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Iberian-American Summit: A pro-imperialist consensus

On December 3 and 4, President Cristina de Fernandez Kirchner headed the Iberian-American Summit, number 20, in the lucky city; the main subject of the Summit, suggested by Secretary General Enrique Iglesias, was formally, “Education as a way to improve the competitiveness of the Iberian-American countries.” Once again, social rhetoric was the pretext for displaying […]

Left Voice

December 20, 2010
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On December 3 and 4, President Cristina de Fernandez Kirchner headed the Iberian-American Summit, number 20, in the lucky city; the main subject of the Summit, suggested by Secretary General Enrique Iglesias, was formally, “Education as a way to improve the competitiveness of the Iberian-American countries.” Once again, social rhetoric was the pretext for displaying consensus at a meeting where the main agreement was the continuation of Latin America’s subordination to US and European imperialism, which are currently confronting complex domestic situations in view of the crisis.

The increasingly customary “absences”

The Summit, which brings together 22 Spanish- and Portuguese-speaking countries, had big absences (in addition to that of Porfirio Lobo, the excluded Honduran). Like the previous Summit held in 2009 in Estoril, Portugal, important Presidents of the Bolivarian Bloc (ALBA), including Chavez, Evo, Ortega and Raul Castro, did not attend the meeting. If last year these absences took place in the context of the controversy around the situation in Honduras and the red-hot tension between Venezuela and Colombia, now they seemed rather to reflect the wish to avoid greater frictions.

However, the absence of Zapatero, Prime Minister of the Spanish state, for the first time in the history of these summits, was the most significant, since, while the Bourbon King was cynically talking about universal quality education, Zapatero was signing a decree imposing the state of alarm, that militarized the airports, to curb the Spanish air traffic controllers’ strike, and he was announcing a very harsh austerity plan that will allow the Spanish bourgeoisie to unload its crisis onto the backs of working people (see the statement) [http://www.ft-ci.org/article.php3?id_article=3224].

A compromise to avoid upsetting the US

The main point of controversy was the defense made by Ecuadorean President Rafael Correa of the need explicitly to repudiate US diplomacy in view of the WikiLeaks disclosures scandal (see the separate note and analysis in La Verdad Obrera 403 [http://www.ft-ci.org/article.php3?id_article=3211], because of the offensive and divisive character of its methods and content. Recently, the fierce pressures from US diplomacy on the Latin American countries to isolate and limit the “unruly” governments, like Chavez or Evo Morales, came to light among the cables.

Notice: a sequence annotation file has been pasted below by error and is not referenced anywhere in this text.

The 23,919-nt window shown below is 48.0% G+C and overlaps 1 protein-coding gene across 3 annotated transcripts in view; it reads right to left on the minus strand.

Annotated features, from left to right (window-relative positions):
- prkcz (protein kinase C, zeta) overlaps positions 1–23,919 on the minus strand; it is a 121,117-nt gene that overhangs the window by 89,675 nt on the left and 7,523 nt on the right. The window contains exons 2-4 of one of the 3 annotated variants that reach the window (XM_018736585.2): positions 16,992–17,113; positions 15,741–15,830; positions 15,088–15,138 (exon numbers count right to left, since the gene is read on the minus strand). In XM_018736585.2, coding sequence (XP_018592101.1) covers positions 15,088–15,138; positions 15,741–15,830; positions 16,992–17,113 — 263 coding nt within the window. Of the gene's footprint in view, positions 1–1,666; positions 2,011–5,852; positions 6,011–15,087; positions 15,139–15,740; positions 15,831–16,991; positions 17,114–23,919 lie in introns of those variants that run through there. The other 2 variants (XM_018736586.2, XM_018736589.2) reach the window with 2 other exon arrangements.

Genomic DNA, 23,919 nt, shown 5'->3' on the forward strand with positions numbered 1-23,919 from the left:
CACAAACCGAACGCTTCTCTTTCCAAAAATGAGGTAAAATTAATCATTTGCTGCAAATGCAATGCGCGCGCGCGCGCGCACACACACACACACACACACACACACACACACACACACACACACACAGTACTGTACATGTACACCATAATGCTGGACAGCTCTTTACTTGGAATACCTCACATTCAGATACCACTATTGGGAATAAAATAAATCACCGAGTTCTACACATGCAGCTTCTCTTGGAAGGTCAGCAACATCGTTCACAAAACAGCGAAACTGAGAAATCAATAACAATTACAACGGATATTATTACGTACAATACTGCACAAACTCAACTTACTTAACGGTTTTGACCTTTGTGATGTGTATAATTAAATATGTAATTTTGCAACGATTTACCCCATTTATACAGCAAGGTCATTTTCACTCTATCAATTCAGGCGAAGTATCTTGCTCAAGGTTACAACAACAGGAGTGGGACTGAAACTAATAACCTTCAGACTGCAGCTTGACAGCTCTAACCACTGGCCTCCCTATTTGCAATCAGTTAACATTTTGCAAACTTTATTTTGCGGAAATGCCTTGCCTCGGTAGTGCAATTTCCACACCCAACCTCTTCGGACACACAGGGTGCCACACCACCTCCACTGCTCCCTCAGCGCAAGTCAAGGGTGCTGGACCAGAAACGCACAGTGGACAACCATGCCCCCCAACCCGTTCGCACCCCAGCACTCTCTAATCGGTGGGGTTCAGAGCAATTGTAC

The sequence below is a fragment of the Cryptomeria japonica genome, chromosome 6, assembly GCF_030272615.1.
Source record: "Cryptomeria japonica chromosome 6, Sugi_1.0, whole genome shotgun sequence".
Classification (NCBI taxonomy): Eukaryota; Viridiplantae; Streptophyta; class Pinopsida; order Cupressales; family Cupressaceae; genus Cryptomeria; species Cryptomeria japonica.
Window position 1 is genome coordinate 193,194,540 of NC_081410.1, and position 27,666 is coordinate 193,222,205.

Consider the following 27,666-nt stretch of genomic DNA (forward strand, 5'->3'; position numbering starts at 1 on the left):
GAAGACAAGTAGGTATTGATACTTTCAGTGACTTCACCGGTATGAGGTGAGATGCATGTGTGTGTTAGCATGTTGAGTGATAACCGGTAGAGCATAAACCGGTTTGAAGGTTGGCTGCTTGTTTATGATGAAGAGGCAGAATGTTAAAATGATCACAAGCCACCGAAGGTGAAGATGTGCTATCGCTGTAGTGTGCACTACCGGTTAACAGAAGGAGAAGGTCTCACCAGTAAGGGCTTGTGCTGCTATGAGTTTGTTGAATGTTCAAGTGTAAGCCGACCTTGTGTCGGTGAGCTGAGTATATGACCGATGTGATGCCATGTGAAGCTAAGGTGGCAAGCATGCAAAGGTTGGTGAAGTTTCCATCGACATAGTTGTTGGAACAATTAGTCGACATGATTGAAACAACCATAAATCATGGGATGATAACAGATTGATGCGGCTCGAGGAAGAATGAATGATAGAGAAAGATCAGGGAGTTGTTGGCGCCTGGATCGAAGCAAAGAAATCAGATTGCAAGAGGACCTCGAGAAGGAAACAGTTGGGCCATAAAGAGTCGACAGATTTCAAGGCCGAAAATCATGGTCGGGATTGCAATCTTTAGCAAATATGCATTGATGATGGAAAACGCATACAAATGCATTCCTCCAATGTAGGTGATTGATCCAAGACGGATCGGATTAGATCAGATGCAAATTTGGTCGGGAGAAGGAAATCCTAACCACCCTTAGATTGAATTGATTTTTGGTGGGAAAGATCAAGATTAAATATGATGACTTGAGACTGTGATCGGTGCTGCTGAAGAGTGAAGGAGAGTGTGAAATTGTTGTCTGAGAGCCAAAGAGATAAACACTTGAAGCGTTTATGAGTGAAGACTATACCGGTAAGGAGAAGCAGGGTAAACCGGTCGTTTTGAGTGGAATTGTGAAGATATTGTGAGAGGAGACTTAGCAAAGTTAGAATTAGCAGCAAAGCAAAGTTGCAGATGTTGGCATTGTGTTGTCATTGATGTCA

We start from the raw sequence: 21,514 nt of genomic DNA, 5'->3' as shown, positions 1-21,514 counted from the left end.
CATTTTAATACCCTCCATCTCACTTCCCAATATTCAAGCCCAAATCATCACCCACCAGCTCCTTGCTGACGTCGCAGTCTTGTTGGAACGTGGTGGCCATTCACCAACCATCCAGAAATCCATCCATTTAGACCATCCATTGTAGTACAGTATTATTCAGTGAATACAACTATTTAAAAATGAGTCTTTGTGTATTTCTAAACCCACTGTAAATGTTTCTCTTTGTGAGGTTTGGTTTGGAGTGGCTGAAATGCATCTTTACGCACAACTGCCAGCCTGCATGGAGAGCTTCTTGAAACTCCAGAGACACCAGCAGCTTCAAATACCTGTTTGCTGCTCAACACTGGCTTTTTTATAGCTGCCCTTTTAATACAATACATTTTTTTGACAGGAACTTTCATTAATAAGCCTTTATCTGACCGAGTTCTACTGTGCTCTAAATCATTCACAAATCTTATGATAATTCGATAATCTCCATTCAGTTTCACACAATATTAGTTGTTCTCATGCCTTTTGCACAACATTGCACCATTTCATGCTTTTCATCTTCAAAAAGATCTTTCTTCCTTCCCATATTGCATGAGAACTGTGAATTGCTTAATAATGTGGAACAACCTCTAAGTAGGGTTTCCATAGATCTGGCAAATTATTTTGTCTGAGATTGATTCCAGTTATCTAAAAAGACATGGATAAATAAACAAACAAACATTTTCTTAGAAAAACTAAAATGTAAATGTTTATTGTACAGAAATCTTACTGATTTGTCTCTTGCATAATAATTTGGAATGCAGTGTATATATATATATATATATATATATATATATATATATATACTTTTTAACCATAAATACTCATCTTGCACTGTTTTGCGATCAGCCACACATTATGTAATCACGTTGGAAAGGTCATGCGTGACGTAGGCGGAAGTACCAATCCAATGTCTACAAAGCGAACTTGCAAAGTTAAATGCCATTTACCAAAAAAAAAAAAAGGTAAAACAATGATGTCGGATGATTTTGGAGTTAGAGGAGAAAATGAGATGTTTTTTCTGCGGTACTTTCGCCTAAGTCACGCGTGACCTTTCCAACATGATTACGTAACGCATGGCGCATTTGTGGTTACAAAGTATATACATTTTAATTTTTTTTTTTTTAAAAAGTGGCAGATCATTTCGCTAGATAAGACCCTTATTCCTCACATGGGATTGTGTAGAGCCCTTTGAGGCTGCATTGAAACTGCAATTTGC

In spite of the shocking nature of what has been leaked, the controversy was resolved by the novel association among the Presidents closest to US interests (Chile, Mexico, Colombia), the “unruly but well-balanced” Lula da Silva of Brazil, and our hostess Cristina, who, in the context of her government’s turn to the right (see the editorial) [http://www.pts.org.ar/spip.php?article16727], this time preferred to deliver the solitary gentleman Correa to his fate. It’s just that the Ecuadorean President continues his rhetorical crusade to capitalize in his own country on the repudiation of the recent violent police protest, described at a “coup attempt” of the ultra-right, in the context of his own government’s turn to repressing popular struggles that have been developing in Ecuador.

Results

This time, questions that in the past provoked the most heated speeches were not posed. No reference to the systematic US military advance in the region (the Fourth Fleet, military bases in Colombia, the coup-plotters’ regime in Honduras, military logistics in Costa Rica). This shows the consensus that exists on not creating new fronts against declining US imperialism, led by Obama, weakened after the harsh legislative defeat suffered by his party, the Democrats, the difficulties of the US economy, the diplomatic scandals, the military quagmire in Afghanistan, the currency war with China, as well as the latent historic conflicts like that on the Korean peninsula, among others. As far as the Malvinas are concerned, nothing more than a trite appeal for negotiation.

Nor were there any interrogations of Iberian imperialism. Zapatero’s absence prevented any statement in view of the barrage of charges of shady deals between the Kirchner administration and the plundering Spanish firms.

As we have charged in regards to previous summits, we workers, campesinos and young people of Latin America can expect nothing from these meetings, where the submissive governments of the continent gather with the imperialists in order to guarantee capitalist deals. It is only the unity of the ranks of the Latin American working class that can respond to the needs and calamities of our continent.

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